Journeys, away and home again

We are a few days away from ArtX Lagos and I am so excited about this. Will you be coming? The buzz of the art crowd is my biggest thrill! I look forward to all that.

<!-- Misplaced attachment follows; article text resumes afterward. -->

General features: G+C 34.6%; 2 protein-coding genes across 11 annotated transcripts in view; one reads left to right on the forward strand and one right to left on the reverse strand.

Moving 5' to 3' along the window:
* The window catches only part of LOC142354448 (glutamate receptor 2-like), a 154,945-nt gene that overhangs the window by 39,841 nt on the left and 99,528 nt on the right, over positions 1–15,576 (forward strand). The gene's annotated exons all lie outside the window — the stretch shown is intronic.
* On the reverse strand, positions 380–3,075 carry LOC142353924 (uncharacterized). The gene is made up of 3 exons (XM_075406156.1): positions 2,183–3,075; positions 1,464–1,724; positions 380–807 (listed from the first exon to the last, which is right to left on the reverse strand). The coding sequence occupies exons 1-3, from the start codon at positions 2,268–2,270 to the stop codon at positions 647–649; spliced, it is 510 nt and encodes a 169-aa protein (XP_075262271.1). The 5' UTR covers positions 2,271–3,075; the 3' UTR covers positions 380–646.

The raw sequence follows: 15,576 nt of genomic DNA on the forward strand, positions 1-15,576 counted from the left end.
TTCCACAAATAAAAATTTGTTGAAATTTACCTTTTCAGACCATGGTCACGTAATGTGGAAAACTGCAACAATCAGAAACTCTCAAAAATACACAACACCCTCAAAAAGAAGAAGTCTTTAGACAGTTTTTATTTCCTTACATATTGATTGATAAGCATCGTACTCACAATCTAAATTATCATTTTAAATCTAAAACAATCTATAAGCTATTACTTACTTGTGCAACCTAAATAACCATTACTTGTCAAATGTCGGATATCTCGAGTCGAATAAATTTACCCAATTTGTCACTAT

I have also completed some of my most ambitious pieces till date. I have worked further on my series about the lives of a people ‘Citizens of Nowhere’. My recent visit to Kenya, Rwanda and Tanzania made me think again about leadership, and citizenship. Rwanda particularly was quite inspiring! There I met 5 brothers from the same parents who were given different surnames by their father. People would prefer to be known for them than get tied to ancient stereotypes that they may not appreciate, or even be aware of! I saw a people trying to make sense of life after witnessing a horrendous genocide. The story at the Kigali Genocide Memorial indicts many surprising parties! I really wanted to see the memorial to think again about the calls from various quarters in Nigeria (as in many other countries internationally) for a separation, for their own nation. One major lesson I took away was the fact of how Good leadership will always inspire followership and make people-friendly policies! It hit me how the great leader shone more and more brightly as I got into conversation with the citizens. So, after painting about sheepish sycophantic citizens in Dey Follow-Follow Nonsense and citizens who suddenly start becoming aware that they have been lied to (Follow-follow don Dey Open Eye)? In talking about good leadership, I painted The Radiance of the King is His People, how great leaders are praised, glorified by the masses. Their praises seem to make the King glow more, as I noticed when I visit kings’ palaces, or see much-loved politicians being appreciated by their followers. The strokes of my brush are indistinct in The Radiance of the King. I deliberately wanted to suggest rays playing over an anonymous crowd. Faceless, the passage of the king is in bursts of light, as he performs for the crowds. It is the King in audience being adored by his court; it is the King taking centre-stage to dance for his people at Ofala; it is the celebration of a great harvest season, it is the Durbar festival; or the performance of Eyo masquerades at the Oba’s palace; the coronation of the Obi of Benin; or even a political rally! The accomplishments of good governance are in the public spaces everywhere you go, be it in a few of our Nigerian states, or anywhere else. Some of the works I just described are over 9feet wide! I have also made smaller pieces of individuals living in this land called ‘Nowhere’, those who live at the fringes. They are the displaced people, the economic and political migrants, the tourists, the immigrants and those unwilling members of a union they are uncomfortable with! My pieces are personal documentation of the lives I have met, of living here. Like newspaper headlines, they are ‘daily’ living, contemporary. More often, I would prefer to suggest forms ‘coming to being’, taking shape. One gets the feeling of constant motion, of crowded, uncomfortable spaces that one can’t breathe into. The anonymous crowd repeats liveliness, and pieces of ‘bodies’ are spattered all over the canvas. It is more dissection at a surgeon’s table.